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An ugly start to 2016 for US stocks has sparked some chatter over the possibility the drop suggests the wider American economy is set for a deep slowdown this year.

Economists at Goldman Sachs aren’t having any of it. “The latest pullback may not necessarily signal a sharp downtown in the broader economy,” says Elad Pashtan, an economist at the bank, in a new report. Pullbacks in the stock market make headlines but don’t necessarily mean downturns, their research finds, writes Adam Samson in New York.

For one, Mr Pashtan says, the composition of the the real economy is quite different than the S&P 500, or even broader measures of US stock performance.

The energy sector in particular has been hit hard by the collapse in crude oil. Energy stocks account for 9.4 per cent of the S&P 500. However, energy only accounts for 3.6 per cent of US national accounts, which is measured by gross output.

Another complication is that publicly-traded companies are often “far larger” than their privately-held counterparts, meaning they tend to do much more business abroad.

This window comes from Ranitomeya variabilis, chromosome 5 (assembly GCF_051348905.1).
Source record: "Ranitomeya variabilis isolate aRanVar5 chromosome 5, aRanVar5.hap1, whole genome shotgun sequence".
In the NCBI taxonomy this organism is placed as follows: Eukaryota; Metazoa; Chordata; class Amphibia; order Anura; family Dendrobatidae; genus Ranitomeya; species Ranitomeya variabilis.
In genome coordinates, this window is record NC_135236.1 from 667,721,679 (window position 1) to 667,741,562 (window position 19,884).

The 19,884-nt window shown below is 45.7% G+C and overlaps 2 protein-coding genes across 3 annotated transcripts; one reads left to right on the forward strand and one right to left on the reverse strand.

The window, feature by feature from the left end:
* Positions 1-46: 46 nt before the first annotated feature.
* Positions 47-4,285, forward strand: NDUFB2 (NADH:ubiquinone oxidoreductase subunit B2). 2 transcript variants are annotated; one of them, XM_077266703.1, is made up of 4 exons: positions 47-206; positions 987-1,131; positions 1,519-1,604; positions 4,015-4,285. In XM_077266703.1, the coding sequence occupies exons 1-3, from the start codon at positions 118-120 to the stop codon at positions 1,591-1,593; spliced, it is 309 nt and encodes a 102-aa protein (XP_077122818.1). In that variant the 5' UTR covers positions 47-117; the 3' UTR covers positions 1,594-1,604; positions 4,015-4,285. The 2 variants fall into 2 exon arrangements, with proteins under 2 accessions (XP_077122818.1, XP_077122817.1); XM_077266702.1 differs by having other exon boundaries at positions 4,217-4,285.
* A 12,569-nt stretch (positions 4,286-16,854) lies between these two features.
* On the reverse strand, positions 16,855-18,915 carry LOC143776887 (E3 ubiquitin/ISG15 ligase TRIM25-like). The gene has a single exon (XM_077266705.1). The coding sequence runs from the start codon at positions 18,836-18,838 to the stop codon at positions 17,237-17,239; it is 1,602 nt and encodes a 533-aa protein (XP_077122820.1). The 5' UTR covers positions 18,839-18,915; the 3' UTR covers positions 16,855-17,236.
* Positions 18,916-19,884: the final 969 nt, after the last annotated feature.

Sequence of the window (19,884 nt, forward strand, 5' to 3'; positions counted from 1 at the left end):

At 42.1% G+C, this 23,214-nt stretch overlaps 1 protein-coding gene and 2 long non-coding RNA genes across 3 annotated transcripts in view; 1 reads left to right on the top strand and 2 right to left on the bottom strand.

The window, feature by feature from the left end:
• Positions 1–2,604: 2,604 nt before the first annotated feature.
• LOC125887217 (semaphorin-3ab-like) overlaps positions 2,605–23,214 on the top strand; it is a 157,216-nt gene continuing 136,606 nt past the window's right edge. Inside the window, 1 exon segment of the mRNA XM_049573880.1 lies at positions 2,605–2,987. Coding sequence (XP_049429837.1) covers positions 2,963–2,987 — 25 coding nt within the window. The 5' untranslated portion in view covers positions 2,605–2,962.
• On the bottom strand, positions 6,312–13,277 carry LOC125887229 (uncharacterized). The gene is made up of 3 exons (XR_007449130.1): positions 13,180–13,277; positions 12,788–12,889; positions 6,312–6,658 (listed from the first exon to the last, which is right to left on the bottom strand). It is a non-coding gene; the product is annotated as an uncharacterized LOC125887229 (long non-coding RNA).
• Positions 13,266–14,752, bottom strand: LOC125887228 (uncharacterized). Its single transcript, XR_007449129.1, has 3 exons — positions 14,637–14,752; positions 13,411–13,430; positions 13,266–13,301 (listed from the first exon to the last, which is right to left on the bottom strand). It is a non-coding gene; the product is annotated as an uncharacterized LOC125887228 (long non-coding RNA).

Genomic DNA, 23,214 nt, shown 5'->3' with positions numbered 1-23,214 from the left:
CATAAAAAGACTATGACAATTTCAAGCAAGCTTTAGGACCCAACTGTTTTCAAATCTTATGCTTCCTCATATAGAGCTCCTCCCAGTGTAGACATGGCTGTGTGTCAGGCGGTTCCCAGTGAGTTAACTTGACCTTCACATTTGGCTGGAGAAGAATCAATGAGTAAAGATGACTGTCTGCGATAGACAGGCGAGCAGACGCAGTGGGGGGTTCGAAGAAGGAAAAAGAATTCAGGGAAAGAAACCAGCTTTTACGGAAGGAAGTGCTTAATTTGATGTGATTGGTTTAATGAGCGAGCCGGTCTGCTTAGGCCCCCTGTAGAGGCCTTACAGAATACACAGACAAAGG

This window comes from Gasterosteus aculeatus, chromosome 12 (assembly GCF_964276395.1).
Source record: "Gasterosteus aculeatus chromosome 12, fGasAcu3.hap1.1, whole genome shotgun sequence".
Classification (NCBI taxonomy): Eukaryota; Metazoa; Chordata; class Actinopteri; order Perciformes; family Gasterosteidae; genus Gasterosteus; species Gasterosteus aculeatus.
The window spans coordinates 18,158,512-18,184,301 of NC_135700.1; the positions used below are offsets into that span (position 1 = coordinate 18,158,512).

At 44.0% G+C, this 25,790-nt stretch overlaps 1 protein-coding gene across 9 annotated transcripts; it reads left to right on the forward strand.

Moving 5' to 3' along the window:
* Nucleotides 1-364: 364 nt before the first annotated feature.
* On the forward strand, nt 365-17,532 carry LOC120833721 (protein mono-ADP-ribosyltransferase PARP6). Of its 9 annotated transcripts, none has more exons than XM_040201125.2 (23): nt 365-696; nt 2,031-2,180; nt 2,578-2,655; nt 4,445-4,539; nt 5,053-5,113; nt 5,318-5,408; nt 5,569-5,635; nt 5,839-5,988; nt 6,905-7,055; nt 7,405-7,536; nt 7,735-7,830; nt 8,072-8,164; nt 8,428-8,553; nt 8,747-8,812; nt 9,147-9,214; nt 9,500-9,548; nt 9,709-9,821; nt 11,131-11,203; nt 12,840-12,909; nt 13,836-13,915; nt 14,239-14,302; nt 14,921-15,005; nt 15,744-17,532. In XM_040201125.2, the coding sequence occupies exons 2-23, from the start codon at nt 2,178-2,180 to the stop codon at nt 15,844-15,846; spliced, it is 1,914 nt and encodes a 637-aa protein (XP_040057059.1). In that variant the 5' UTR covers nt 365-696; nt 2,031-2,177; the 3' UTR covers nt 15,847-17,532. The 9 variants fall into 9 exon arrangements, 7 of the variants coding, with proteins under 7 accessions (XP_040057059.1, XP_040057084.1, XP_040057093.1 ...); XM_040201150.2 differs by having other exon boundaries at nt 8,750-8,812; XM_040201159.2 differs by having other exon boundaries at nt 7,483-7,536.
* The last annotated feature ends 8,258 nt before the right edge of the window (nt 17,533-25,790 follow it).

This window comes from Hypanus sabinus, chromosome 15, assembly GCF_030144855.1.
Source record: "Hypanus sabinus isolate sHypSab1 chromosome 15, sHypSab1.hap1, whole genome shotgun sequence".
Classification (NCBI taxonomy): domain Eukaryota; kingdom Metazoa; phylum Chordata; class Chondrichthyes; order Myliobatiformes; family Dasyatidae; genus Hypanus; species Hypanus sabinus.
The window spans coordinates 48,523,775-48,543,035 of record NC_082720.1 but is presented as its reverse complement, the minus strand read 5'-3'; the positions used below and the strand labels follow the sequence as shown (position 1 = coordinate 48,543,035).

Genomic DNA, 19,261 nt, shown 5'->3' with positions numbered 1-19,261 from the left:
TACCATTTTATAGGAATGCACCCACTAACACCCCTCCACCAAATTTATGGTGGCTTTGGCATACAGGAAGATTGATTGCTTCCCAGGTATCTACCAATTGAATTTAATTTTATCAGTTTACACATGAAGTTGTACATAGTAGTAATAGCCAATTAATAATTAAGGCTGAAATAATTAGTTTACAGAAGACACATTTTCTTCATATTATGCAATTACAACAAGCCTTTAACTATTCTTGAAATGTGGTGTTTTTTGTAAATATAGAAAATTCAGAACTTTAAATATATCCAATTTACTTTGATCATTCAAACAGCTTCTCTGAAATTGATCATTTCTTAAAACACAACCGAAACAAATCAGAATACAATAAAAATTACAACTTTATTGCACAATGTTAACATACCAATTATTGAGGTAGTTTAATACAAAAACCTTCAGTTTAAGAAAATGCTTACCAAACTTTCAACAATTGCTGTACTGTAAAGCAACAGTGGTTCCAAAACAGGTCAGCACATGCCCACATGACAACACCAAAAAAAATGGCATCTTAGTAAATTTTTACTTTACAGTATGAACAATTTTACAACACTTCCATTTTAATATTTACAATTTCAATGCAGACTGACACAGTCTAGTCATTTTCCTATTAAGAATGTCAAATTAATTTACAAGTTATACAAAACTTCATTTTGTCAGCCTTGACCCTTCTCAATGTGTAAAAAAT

Indeed, the median S&P 500 company derives a third of its sales from overseas, while exports only account for 12.5 per cent of GDP. That means S&P 500 companies are much more sensitive to an appreciating US dollar and slowing global growth.

The data may also be obscured by the way labour costs affect companies and the overall economy differently. Wages are rising, albeit modestly, as slack in the jobs market softens and puts pressure on corporate profit margins. But gross domestic product is “a measure of total expenditure, which is equal to the economy’s total income, not just corporate profits,” Mr Pashtan notes.

Investors only need to look as far back as 2011, Goldman argues, to find an example of a deep drop in US stocks that neither preceded nor coincided with a recession:

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